FIG. 1 is a schematic diagram that illustrates a set of virtual resources 50 identified for movement from one portion 102 of a data center 100 to another portion 104 of the data center 100, according to an embodiment. Portion 102 of the data center 100 can be referred to as a source portion 102 of the data center 100, and the portion 104 of the data center 100 can be referred to as a destination portion 104 of the data center 100. The portions (i.e., the source portion 102, the destination portion 104) of the data center 100 can be resources (e.g., hardware resources, software resources, data center resources) of the data center 100. The set of virtual resources 50, which is identified for movement from the source portion 102 of the data center 100 to the destination 104 of the data center 100, includes virtual resources VR2 and VR4.

As shown in FIG. 1, the source portion 102 of the data center 100 is configured to operate virtual resources VR1 through VR4 and the destination portion 104 of the data center 100 is configured to operate virtual resources VR5 through VR7. The virtual resources VR1 through VR7 can be collectively referred to as virtual resources 55. In some embodiments, the virtual resources can be configured to emulate an application from a source device (outside of the data center 100) that has been migrated to the data center 100. More details related to migration of a source are described in co-pending patent application Ser. No. 12/709,954, filed on Feb. 22, 2010, entitled, “Methods and Apparatus Related to Migration of Customer Resources to Virtual Resources within a Data Center Environment,” which is incorporated herein by reference in its entirety.

The movement of the virtual resources 50 from the source portion 102 of the data center 100 (e.g., source data center resources) to the destination portion 104 of the data center 100 (e.g., destination data center resources) can be triggered by a management module 120. As shown in FIG. 1, the management module 120 can be executed within a processor 140 of a processing device 150 and the management module 120 can include a monitoring module 124. The management module 120 (and the monitoring module 124) can have access to a memory 130 of the processing device 150. In some embodiments, the processing device 150 can be, for example, a computing device such as a server within the data center 100. In some embodiments, the processor 150 can include a memory (e.g., a level-1 (L1) cache) (not shown).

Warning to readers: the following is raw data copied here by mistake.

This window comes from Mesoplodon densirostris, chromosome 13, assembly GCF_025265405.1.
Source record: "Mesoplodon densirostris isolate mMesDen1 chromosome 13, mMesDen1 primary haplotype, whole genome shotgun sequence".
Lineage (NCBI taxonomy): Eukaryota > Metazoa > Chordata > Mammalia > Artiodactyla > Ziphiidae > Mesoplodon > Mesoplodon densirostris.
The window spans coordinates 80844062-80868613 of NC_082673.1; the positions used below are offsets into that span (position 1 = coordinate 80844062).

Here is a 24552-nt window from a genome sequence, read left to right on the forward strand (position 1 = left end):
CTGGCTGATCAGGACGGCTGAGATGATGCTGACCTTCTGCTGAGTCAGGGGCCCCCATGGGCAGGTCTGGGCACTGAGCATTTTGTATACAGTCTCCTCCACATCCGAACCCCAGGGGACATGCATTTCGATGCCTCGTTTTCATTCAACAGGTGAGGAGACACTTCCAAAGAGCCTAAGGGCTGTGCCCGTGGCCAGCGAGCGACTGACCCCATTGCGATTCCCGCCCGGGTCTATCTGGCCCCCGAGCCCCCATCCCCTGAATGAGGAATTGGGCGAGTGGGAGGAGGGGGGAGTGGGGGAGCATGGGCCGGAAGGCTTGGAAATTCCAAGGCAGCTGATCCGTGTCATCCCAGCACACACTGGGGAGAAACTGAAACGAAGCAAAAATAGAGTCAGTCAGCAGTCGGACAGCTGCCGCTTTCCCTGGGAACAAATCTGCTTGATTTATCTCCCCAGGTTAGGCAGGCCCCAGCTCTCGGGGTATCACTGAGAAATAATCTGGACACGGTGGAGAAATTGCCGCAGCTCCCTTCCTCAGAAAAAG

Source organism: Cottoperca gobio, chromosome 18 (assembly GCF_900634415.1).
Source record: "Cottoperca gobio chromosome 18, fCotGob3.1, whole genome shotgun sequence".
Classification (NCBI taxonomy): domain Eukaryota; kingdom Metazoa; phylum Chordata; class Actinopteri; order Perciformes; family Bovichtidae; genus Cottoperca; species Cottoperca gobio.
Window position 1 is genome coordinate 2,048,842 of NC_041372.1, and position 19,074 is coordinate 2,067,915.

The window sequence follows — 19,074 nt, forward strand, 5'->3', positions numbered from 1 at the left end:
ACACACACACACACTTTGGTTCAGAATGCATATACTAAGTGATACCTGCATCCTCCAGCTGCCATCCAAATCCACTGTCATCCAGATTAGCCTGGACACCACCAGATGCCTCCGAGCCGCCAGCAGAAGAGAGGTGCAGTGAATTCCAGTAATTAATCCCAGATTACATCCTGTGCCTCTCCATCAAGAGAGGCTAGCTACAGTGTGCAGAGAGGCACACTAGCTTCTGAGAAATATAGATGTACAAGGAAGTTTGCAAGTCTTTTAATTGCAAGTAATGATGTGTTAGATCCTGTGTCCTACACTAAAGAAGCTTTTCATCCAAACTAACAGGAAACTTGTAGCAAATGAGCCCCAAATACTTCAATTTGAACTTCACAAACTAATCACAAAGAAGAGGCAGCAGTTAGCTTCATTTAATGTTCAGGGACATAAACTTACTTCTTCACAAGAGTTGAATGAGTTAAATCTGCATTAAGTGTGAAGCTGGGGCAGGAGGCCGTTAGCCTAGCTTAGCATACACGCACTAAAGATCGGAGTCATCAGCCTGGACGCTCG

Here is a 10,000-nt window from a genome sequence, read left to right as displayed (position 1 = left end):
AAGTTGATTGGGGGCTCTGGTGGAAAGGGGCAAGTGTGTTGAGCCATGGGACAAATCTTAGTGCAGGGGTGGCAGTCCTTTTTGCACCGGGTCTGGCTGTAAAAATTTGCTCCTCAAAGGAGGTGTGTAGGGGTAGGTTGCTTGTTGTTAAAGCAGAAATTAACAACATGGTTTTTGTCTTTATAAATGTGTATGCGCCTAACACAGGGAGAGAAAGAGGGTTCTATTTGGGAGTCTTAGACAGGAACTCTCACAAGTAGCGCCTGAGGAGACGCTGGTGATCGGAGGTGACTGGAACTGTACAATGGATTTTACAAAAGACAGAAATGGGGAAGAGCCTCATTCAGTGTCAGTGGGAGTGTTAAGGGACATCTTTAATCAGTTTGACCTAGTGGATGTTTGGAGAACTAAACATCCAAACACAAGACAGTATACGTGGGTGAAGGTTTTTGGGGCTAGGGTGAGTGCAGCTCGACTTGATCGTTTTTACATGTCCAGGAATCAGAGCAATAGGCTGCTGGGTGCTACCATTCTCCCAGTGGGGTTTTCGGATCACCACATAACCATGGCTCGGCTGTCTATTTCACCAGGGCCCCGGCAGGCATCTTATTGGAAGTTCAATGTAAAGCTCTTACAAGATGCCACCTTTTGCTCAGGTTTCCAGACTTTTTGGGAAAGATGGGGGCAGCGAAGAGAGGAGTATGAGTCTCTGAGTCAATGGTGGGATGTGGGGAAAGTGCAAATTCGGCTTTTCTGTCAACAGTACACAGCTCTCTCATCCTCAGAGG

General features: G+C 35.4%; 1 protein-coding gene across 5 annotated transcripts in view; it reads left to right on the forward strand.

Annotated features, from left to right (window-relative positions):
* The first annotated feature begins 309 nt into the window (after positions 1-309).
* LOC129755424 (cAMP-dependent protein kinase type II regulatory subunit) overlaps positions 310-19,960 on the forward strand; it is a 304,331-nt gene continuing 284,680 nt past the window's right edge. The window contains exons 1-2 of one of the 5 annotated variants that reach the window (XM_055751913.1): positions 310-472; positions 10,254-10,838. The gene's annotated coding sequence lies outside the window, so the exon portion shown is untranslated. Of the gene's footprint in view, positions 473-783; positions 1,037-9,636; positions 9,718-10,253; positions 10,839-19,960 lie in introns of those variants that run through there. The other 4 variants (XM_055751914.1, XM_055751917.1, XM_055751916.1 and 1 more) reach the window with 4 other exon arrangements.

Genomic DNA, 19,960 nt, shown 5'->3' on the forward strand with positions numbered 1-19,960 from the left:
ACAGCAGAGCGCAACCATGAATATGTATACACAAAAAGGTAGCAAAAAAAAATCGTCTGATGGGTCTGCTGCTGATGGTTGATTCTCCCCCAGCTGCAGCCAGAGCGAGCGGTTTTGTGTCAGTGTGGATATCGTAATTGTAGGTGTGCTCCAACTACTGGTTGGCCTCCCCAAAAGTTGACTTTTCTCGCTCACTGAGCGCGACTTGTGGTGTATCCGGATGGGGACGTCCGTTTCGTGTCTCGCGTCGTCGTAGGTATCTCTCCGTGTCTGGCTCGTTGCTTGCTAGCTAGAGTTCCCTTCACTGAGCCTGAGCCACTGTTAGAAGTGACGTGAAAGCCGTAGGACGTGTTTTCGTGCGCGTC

The virtual resources are selected (e.g., identified) from the virtual resources 55 for inclusion in the set of virtual resources 50 (which are to be moved) based on a combination of several factors. The factors can include, for example, (1) the values of performance metrics of one or more of the virtual resources 55 with respect to one or more threshold conditions, (2) the operational relationships (e.g., an operational dependencies) between the virtual resources 55, and (3) the availability of target resources (e.g., hardware resources, software resources) to which one or more of the virtual resources 55 can be moved (or triggered to move). Although FIG. 1 illustrates an example of virtual resources 50 identified for movement between portions (e.g., data center resources) of the data center 100, in some embodiments, the factors described above can be used to trigger movement of one or more of the virtual resources 55 within a data center portion.

The values of the performance metrics of one or more of the virtual resources 55 can be monitored with respect to the one or more threshold conditions 132 by the monitoring module 124. In some embodiments, the performance metrics of one or more of the virtual resources 55 can include, for example, a utilization rate, a failure rate, a processing speed, and/or so forth, of the virtual resource(s) 55 when operating within the source portion 102 of the data center 100. As shown in FIG. 1, a threshold condition database 132 including information representing one or more threshold conditions can be stored in the memory 120.

In the embodiment shown in FIG. 1, the virtual resource VR2 is identified for movement from the source portion 102 of the data center 100 to the destination portion 104 of the data center 100 by the monitoring module 124 of the management module 120 in response to a value of a performance metric (or a set of values of the performance metric) satisfying a threshold condition included in the threshold condition database 132. For example, the virtual resource VR2 can be identified as a virtual resource that should be moved (or triggered to move) because the performance of the virtual resource VR2 (as indicated by values of performance metrics) falls below a specified threshold level (as indicated by a threshold condition) represented within the threshold condition database 132.